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Hour of Code Certificate

My Hour of Code certificate of completion

So, how did it go?

To be honest, I went in with  a negative attitude. I had seen formal coding language before (like the HTML view on WordPress) and it always looked intimidating — how was I supposed to replicate something like that? Plus, many of my friends who have taken computer science complain about how hard coding is. I was expecting to hate every second of it. However, I was surprised at how fun it was to learn how to code!

The Hour of Code was challenging, but in a good way — I was forced to think and problem-solve my way through each puzzle. Sometimes it was frustrating when my code didn’t work, but it also motivating — I actually wanted  to back and find where I went wrong so that I complete the puzzle. I also really liked working with Blockly. Code is usually written in text, but Blockly uses visual blocks which you can drag-and-drop to write a program. Underneath I was still creating code, but Blockly just simplified the formal code language which can be overwhelming and confusing for beginners.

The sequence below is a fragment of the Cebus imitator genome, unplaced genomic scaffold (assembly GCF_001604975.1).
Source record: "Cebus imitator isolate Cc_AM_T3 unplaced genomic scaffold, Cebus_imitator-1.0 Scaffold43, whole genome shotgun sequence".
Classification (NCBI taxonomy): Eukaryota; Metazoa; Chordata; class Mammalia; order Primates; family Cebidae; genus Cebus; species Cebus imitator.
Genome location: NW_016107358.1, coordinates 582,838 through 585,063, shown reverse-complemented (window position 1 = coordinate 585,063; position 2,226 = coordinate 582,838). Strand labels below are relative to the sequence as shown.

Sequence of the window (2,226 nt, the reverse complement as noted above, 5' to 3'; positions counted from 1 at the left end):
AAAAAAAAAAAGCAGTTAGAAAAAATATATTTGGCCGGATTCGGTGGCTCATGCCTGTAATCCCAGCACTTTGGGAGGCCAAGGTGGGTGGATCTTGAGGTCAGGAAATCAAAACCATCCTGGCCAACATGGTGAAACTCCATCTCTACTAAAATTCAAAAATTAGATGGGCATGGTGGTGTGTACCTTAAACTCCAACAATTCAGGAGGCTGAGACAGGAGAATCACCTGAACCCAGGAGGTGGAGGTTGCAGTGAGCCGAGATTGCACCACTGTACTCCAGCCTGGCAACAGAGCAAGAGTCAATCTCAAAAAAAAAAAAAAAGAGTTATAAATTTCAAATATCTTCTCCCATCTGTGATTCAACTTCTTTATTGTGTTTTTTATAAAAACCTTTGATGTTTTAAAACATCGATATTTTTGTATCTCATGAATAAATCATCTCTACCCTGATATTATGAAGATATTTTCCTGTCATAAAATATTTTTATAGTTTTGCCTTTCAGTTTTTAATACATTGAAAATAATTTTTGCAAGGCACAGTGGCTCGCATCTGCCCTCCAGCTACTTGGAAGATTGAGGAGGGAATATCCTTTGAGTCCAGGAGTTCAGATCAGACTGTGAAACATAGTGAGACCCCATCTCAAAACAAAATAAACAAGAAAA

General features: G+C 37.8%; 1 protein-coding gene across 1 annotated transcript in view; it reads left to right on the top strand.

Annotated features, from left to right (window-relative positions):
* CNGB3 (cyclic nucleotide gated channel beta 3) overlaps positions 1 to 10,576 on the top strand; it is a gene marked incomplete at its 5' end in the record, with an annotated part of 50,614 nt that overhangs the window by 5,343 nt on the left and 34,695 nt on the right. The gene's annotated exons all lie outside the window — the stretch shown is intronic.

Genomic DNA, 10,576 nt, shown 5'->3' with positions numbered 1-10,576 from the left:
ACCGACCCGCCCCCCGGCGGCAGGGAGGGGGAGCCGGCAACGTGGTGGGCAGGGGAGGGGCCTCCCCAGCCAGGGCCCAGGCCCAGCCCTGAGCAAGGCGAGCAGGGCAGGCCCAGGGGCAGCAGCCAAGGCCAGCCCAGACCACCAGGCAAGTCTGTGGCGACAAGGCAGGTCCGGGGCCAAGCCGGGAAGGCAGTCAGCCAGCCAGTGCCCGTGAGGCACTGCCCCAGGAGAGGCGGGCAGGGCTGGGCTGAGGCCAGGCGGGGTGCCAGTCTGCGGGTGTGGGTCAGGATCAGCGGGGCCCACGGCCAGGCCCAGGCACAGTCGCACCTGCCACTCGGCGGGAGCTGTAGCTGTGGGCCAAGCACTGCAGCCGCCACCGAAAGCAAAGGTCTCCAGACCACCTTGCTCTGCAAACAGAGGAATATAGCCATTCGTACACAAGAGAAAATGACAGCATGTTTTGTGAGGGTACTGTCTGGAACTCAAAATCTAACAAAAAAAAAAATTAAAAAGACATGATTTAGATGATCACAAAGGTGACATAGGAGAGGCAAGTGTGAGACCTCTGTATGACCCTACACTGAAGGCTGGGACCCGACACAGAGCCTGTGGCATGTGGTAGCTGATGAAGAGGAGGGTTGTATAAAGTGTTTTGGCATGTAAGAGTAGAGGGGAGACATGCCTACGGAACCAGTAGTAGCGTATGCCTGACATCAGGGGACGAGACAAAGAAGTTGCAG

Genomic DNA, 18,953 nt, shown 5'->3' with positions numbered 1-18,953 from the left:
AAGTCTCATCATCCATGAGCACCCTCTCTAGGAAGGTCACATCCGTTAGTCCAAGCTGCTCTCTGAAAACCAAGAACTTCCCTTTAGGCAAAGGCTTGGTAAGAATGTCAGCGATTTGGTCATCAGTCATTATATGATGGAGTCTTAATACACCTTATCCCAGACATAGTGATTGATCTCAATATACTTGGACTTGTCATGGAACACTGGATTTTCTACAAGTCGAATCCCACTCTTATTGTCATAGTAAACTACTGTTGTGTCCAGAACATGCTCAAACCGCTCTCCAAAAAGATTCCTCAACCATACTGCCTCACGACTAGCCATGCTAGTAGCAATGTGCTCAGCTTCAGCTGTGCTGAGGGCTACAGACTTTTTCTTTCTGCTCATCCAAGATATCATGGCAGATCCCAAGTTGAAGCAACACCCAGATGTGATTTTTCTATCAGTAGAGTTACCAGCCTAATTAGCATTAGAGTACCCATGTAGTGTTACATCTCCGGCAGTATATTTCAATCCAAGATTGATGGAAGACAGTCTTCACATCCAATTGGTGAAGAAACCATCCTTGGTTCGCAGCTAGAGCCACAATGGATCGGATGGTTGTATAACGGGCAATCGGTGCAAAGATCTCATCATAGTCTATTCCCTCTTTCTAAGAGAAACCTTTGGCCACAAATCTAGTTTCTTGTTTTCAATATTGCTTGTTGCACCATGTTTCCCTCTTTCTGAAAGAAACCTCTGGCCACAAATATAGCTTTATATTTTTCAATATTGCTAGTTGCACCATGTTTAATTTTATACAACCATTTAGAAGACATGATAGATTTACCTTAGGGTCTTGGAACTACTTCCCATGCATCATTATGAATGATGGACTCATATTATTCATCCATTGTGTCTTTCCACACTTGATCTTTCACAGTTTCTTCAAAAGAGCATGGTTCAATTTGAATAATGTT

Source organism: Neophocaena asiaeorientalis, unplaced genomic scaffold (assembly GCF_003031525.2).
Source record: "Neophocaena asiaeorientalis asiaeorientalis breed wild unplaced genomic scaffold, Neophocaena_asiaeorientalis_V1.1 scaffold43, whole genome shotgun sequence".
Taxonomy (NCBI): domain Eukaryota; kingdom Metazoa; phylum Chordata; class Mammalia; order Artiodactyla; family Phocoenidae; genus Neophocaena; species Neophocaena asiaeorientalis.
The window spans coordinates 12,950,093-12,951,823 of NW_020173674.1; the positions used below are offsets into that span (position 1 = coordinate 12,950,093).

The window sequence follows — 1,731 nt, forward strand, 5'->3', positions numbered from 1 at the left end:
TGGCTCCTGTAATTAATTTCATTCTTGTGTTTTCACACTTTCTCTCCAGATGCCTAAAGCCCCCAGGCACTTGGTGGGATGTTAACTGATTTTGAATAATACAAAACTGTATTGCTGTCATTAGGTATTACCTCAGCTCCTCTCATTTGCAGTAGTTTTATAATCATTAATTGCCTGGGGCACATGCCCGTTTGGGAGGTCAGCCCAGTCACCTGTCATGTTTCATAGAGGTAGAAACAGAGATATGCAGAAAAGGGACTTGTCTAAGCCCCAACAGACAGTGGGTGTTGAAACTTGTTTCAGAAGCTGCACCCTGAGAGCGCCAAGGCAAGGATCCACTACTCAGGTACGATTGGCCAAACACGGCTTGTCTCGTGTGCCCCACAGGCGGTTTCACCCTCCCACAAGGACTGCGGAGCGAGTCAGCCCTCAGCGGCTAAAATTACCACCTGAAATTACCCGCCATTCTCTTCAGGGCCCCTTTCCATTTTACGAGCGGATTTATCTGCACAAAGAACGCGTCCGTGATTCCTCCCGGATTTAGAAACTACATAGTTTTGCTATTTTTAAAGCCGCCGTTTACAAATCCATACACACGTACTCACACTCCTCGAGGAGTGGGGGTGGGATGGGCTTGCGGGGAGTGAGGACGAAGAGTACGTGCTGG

After taking part in the Hour of Code, I can totally see the value in teaching coding in schools. In terms of the Saskatchewan curriculum, coding can connect to units in both the Math and Arts. Ed curricula. I even think that coding can connect to English Language Arts. There are many different forms of language; students use a different type of language when they are at home with their families vs. hanging out with friends vs. in the classroom. Coding is just another type of language, only digital, and I think it is important to give students opportunities to practice and develop all these types of languages. Aside from direct curricular connections, I also see how coding can help students to develop important life skills like problem solving, reasoning, and patience.